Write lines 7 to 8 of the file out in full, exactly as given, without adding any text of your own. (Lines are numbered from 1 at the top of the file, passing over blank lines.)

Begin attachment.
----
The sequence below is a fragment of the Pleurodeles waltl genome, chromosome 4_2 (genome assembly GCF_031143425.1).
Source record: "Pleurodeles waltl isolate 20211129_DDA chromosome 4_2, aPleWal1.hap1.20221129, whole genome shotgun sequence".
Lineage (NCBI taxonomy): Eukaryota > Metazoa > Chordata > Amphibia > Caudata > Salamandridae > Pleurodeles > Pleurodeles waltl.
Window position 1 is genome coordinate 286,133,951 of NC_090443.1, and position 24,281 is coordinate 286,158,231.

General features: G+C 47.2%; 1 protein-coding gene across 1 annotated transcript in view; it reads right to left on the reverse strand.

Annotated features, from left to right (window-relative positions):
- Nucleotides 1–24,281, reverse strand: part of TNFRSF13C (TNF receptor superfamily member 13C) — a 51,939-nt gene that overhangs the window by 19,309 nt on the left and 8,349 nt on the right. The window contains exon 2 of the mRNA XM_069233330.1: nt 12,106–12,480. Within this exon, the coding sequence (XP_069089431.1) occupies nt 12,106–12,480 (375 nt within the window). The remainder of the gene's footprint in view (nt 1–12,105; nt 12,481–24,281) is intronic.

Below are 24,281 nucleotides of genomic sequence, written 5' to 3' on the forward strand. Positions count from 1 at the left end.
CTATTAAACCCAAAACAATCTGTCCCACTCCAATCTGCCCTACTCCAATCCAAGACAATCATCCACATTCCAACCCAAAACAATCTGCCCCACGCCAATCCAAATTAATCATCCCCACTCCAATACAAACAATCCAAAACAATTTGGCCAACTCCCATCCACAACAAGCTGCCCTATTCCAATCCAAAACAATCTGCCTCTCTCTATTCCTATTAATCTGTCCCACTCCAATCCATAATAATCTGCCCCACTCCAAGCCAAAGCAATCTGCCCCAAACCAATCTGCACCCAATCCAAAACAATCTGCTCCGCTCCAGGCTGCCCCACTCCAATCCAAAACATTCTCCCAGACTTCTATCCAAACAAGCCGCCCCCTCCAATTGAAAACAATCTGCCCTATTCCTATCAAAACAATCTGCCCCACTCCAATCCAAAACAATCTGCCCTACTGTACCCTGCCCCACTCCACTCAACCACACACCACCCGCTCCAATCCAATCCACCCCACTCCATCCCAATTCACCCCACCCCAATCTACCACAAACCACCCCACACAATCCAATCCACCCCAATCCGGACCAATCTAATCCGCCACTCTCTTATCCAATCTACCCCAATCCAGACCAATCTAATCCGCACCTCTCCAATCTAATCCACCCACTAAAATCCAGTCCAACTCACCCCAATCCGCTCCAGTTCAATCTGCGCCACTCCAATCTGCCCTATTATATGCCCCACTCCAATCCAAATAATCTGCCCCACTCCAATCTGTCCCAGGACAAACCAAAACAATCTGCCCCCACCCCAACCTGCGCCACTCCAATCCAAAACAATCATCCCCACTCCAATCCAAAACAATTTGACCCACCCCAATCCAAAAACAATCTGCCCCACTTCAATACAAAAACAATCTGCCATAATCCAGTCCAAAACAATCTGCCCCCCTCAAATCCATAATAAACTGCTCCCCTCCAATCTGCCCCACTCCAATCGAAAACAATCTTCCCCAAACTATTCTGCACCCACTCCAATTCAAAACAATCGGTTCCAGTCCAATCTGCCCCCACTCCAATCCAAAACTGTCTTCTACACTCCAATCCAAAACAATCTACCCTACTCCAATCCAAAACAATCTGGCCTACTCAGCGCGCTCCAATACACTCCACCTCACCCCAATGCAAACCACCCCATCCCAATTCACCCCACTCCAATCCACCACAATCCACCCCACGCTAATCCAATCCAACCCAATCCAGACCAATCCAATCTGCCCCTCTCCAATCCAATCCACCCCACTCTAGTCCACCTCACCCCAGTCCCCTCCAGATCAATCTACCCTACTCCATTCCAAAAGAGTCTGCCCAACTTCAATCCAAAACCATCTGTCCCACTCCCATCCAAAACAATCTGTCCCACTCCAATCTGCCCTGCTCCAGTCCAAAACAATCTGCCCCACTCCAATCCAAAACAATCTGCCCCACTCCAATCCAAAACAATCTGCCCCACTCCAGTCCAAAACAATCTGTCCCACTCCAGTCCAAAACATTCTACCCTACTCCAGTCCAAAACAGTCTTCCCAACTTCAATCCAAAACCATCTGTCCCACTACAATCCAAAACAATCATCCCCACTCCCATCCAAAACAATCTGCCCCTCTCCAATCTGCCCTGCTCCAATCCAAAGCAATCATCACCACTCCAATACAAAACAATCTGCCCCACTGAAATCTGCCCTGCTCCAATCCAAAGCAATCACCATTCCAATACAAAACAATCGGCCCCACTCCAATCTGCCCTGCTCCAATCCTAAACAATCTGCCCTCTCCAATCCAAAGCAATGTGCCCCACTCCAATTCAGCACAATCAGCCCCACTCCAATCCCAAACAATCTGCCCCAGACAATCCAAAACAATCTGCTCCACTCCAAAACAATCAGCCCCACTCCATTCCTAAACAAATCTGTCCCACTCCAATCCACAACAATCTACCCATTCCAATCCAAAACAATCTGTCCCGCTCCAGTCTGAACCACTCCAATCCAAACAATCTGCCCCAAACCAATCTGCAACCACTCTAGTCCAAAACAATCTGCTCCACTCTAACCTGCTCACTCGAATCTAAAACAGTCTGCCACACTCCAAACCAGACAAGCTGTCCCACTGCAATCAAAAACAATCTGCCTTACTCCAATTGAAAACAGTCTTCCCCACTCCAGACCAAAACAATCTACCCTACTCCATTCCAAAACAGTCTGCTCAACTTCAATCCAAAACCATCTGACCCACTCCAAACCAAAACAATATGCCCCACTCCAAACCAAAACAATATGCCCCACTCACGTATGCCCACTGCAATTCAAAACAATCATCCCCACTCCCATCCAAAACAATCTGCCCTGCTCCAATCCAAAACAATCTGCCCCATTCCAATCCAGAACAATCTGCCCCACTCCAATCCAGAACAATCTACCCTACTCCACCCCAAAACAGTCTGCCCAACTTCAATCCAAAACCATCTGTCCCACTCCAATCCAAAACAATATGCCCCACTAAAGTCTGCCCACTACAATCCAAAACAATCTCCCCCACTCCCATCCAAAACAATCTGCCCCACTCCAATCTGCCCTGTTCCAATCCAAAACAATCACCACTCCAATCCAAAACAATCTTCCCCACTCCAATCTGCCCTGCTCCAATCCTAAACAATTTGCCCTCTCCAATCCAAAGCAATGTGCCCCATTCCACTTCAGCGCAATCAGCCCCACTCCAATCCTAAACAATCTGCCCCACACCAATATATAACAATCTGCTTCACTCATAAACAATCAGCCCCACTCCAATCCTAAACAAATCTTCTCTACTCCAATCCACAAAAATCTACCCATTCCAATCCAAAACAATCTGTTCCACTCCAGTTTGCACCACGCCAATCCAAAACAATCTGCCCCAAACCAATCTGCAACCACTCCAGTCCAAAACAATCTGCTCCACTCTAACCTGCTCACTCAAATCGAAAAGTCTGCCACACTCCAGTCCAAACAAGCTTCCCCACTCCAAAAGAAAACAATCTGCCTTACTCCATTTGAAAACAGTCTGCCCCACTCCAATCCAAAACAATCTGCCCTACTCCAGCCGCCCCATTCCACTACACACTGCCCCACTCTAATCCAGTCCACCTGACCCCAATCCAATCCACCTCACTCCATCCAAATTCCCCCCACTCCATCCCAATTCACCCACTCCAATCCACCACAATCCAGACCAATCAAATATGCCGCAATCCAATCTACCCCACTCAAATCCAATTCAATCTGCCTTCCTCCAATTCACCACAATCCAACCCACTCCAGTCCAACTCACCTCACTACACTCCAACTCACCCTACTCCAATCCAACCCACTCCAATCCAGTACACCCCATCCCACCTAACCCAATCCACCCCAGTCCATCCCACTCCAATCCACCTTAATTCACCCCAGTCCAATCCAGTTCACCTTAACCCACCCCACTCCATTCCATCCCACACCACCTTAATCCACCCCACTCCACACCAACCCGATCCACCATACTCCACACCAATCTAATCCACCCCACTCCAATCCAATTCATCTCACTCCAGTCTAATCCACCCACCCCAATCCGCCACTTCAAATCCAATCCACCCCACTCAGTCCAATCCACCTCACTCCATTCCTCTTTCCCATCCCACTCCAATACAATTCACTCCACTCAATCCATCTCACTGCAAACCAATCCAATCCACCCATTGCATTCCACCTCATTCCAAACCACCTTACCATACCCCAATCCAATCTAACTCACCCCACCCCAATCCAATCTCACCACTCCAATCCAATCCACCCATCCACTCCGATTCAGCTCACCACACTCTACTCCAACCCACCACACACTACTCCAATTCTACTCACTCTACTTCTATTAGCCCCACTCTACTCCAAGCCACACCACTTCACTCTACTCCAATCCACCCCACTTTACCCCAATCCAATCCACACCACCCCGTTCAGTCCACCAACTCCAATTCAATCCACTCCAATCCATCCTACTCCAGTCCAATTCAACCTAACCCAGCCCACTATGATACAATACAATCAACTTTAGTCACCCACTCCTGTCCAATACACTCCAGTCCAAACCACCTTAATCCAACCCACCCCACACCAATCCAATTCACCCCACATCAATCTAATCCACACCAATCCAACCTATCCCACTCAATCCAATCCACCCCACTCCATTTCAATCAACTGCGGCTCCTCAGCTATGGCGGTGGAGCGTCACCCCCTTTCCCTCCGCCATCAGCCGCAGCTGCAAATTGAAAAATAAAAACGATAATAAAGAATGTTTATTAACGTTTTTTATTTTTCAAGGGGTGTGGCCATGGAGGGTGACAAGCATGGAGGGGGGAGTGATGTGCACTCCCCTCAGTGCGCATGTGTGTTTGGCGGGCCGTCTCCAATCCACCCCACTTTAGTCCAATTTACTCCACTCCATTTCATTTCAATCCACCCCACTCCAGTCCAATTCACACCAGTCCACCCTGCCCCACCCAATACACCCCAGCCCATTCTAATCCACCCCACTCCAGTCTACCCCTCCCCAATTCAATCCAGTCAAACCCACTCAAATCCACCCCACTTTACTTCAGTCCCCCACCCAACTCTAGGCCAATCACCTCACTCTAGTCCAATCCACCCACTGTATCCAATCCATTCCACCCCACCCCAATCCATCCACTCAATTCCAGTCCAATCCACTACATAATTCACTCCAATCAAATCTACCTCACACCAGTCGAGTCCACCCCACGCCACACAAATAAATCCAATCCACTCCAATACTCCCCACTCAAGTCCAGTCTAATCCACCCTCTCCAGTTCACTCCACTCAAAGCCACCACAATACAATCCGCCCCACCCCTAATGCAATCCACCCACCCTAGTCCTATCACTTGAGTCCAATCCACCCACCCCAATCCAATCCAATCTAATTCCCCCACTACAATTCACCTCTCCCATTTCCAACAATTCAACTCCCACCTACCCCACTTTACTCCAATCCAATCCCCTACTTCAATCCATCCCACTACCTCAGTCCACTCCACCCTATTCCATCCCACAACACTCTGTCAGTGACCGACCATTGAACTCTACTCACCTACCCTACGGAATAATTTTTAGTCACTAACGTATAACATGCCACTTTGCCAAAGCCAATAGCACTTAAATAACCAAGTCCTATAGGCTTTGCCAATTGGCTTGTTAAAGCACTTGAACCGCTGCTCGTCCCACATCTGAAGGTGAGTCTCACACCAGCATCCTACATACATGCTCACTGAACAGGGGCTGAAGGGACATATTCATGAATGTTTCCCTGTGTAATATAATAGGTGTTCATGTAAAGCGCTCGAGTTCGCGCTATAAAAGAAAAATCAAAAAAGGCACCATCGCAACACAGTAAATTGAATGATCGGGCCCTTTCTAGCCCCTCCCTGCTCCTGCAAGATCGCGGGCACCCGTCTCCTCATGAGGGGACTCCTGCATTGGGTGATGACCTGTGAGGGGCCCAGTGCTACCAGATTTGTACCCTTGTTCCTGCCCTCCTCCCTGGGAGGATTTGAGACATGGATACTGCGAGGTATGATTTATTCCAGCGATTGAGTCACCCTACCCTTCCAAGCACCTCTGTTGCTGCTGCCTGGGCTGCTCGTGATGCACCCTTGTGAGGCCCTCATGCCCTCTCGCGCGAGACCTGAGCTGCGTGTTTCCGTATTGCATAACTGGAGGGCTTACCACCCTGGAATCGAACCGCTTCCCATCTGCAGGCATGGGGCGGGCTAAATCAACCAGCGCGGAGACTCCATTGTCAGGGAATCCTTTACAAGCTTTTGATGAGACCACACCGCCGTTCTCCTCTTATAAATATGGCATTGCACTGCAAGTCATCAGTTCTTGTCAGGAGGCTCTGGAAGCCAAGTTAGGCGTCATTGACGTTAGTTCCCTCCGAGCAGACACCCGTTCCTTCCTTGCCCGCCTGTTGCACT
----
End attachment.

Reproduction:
- Nucleotides 1–24,281, reverse strand: part of TNFRSF13C (TNF receptor superfamily member 13C) — a 51,939-nt gene that overhangs the window by 19,309 nt on the left and 8,349 nt on the right. The window contains exon 2 of the mRNA XM_069233330.1: nt 12,106–12,480. Within this exon, the coding sequence (XP_069089431.1) occupies nt 12,106–12,480 (375 nt within the window). The remainder of the gene's footprint in view (nt 1–12,105; nt 12,481–24,281) is intronic.

Below are 24,281 nucleotides of genomic sequence, written 5' to 3' on the forward strand. Positions count from 1 at the left end.